* The plot of the film ''WesternAnimation/CatsDontDance'' borrows heavily from Harold Loyd's 1932 talkie ''Movie Crazy''.
----
[[redirect:Redirect/HaroldLloyd]]
6th Jun '13 1:14:44 PM kchishol
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Added DiffLines:

[[caption-width-right:220:And if you think this is daring, remember he's holding on with a mutilated hand.]]
29th Apr '13 10:04:00 PM TheWildWestPyro
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* ''WesternAnimation/BatmanTheBraveAndTheBold'': In the episode "Emperor Joker!", one of the Joker's {{mook}}s is a huge, muscular version of Lloyd, [[ShownTheirWork with a prosthetic hand]] (he tries to punch Batman with it. Blink and you might not realize it's prosthetic).

to:

* ''WesternAnimation/BatmanTheBraveAndTheBold'': In the episode "Emperor Joker!", one of the Joker's {{mook}}s is a [[http://scans-daily.dreamwidth.org/2443740.html huge, muscular version of Lloyd, Lloyd]], [[ShownTheirWork with a prosthetic hand]] (he tries to punch Batman with it. Blink and you might not realize it's prosthetic).
17th Feb '13 2:15:32 PM Exxolon
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Harold Lloyd was one of the biggest stars of Hollywood's silent film era. Along with Creator/CharlieChaplin and BusterKeaton, he dominated the silent comedy genre in the 1920s.

to:

Harold Lloyd was one of the biggest stars of Hollywood's silent film era. Along with Creator/CharlieChaplin and BusterKeaton, BusterKeaton (Lloyd is sometimes described as "The Third Genius" in reference to the other two actors), he dominated the silent comedy genre in the 1920s.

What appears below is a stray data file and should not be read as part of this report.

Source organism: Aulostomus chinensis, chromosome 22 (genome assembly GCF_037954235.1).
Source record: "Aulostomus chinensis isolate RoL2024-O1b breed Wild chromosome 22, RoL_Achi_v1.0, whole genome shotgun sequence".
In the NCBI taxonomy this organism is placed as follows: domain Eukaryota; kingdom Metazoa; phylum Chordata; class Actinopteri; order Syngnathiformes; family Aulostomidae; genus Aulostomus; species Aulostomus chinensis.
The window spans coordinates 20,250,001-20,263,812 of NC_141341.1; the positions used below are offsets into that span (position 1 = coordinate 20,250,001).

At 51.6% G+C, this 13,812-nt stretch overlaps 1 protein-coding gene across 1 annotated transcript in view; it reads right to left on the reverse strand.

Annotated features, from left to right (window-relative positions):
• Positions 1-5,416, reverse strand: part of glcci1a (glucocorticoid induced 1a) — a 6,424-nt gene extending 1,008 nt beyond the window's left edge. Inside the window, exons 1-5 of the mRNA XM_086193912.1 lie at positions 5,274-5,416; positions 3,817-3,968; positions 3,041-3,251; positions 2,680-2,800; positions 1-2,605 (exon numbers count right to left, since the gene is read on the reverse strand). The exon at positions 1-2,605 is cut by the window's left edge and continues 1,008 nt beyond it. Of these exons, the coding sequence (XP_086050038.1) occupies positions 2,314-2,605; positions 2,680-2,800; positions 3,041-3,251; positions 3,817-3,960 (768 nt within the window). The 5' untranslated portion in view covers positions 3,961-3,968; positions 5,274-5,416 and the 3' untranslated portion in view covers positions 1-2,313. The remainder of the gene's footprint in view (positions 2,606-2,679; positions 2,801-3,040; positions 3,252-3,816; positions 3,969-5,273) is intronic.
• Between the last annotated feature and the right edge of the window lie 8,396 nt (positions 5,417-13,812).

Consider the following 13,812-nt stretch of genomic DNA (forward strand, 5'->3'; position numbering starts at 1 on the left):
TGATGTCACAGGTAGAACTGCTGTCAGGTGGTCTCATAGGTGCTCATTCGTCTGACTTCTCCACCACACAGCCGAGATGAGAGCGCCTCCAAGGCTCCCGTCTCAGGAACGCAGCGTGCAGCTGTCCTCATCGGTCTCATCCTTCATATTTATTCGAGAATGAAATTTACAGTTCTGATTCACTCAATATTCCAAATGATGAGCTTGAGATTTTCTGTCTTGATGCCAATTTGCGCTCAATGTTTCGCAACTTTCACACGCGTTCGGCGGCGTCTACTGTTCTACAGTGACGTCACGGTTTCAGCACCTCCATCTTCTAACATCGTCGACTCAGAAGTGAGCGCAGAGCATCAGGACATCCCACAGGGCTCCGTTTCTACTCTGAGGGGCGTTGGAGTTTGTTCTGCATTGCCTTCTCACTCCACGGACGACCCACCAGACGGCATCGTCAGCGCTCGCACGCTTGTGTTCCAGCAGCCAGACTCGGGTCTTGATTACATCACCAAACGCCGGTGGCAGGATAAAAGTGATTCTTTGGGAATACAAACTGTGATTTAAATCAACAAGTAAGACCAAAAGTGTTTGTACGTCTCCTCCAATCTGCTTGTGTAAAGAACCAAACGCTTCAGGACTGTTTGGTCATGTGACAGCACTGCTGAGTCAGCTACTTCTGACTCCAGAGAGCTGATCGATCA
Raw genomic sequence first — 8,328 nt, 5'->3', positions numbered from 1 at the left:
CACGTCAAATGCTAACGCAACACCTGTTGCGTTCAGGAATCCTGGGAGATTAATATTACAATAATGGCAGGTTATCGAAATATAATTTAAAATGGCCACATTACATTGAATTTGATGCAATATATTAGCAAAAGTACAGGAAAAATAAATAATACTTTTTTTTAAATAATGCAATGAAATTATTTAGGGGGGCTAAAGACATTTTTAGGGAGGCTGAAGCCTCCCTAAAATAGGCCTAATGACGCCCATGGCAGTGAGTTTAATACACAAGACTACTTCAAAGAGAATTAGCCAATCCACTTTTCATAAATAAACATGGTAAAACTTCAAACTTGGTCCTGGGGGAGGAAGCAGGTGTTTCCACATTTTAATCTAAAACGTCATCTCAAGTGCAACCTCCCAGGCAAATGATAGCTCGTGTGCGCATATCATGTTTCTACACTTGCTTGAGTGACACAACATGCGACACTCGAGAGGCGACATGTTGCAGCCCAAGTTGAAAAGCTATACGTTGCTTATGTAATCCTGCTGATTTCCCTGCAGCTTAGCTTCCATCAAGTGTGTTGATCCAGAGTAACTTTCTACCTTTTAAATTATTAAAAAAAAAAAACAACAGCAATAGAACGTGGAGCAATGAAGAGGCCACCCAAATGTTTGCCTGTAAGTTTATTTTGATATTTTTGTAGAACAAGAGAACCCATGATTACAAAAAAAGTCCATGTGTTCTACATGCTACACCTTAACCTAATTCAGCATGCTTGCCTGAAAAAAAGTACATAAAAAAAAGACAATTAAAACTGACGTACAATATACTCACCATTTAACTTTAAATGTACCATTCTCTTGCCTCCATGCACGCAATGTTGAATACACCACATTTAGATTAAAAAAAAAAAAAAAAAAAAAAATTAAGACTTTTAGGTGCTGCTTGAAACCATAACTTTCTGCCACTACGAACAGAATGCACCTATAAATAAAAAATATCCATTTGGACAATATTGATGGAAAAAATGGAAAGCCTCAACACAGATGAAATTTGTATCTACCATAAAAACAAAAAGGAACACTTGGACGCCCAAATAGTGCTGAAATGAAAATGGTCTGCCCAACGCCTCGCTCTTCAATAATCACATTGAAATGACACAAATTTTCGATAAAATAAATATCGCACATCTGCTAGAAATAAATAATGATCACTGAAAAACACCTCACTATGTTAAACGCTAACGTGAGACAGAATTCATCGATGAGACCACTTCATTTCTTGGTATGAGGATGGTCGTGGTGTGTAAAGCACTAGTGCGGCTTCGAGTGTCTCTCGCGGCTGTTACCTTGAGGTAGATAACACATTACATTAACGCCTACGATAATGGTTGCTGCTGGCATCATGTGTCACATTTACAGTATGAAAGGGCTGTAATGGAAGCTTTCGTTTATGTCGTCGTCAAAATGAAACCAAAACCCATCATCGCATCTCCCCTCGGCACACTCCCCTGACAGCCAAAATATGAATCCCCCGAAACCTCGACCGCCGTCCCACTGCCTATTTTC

31st Jan '13 7:39:46 AM SeptimusHeap
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* IconicOutfit: The horn rim glasses, to the point where Lloyd could walk around unrecognized when he wasn't wearing them (they were a prop, he didn't need them to see).
** Usually, though not always, accompanied by a [[NiceHat straw hat]].



* MemeticOutfit: The horn rim glasses, to the point where Lloyd could walk around unrecognized when he wasn't wearing them (they were a prop, he didn't need them to see).
** Usually, though not always, accompanied by a [[NiceHat straw hat]].
15th Jan '13 6:58:51 PM nombretomado
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** To the point that's it's almost overwritten, like WoodyAllen (who was clearly influenced by Lloyd).

to:

** To the point that's it's almost overwritten, like WoodyAllen Creator/WoodyAllen (who was clearly influenced by Lloyd).